Furthermore, every being has buddha-nature, the potential to become free and enlightened. Even those who live unethically and do many harmful deeds have a nature that is pure and good, and one day (probably after many lives) they will attain enlightenment. If we can accept these ideas and keep them in mind whenever we meet another living being, then instead of feeling, "you are different from me," we will feel, "you are just like me" and loving-kindness will arise naturally. Love also involves wishing everyone to have the causes of happiness. That means we wish them to cultivate positive, wholesome attitudes and behaviour. Giving money, food and kindness fulfils peoplesí present needs but doesnít ensure their future happiness. A person may have everything he needs to be happy here and now, but if he does not live ethically and instead acts in a way that harms himself and others, suffering rather than happiness awaits him in the future. Therefore, we also need to help people create the causes of happiness and avoid the causes of suffering. The love we develop should be pure and unselfish, expecting nothing in return. Pure love is similar to the kind of love a mother feels for her child. When the child is young, the mother is happy to care for all its needs, even though the child cannot give much in return. On the other hand, if we love people as long as they are nice to us but stop loving them when we no longer get what we want, our love is not pure but mixed with attachment and selfishness. This is called "conditional love" because it involves demands and expectations. The less self-centred we can be, the more pure and unconditional our love will be. Pure love also transcends boundaries. It is not right to think "I love my own children but not other children," or "I love the people in my country but not those in other countries," or "I am a Buddhist so I love Buddhists but not Christians, Muslims, etc." or "Iíll be nice to humans but not to animals and insects." To love and help only those of our own race, religion, country or gender is to limit ourselves. If we neglect even one being, our love is not fully developed, not immeasurable. We might worry that we have enough love for our family and friends but not for every single living being! "If I try to love everyone Iíll be exhausted!" But we need not worry about that. Love is an inexhaustible energy. Learning to be more loving is like discovering a natural spring within us: however much love we give, more will always come bubbling up. It is our habitual self- centredness and self-limiting ways of thinking that constrict the flow of love. As we gradually lessen these our ability to love will increase.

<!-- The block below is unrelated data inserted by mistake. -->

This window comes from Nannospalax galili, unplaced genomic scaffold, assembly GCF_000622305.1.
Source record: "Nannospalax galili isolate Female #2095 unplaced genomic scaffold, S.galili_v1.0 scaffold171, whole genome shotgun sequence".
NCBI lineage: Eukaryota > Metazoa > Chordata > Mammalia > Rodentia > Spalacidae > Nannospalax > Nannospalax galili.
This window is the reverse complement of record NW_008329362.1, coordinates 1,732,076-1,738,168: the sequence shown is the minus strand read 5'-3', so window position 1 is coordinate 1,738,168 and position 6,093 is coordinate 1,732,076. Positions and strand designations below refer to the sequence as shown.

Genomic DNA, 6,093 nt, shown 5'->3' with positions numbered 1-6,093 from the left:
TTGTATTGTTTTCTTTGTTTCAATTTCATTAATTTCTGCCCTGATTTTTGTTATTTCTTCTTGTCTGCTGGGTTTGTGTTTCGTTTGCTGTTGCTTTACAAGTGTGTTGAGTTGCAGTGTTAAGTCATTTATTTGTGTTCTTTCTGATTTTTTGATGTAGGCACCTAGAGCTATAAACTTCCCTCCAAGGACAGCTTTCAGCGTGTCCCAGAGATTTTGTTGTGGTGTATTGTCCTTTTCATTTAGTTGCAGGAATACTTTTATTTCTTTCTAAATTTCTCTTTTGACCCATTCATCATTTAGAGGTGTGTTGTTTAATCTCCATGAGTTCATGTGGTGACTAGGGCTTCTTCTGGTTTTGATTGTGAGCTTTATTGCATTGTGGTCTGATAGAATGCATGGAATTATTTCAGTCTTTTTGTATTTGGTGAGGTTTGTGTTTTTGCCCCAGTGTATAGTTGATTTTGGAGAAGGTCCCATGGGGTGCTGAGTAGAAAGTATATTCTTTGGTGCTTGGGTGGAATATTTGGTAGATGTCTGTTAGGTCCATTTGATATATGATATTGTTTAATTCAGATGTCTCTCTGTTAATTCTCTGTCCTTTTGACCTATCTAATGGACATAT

We should also be careful to avoid the opposite problem: developing loving-kindness for "all beings" while overlooking the ones around us. It sometimes happens that we have a peaceful meditation on love for all beings, but when we finish meditating we act unkindly to our family members, friends or colleagues! To develop properly, our practice of love should start with the people we live with and meet every day. Gradually we can extend it to beings around the world, in other realms and in distant galaxies!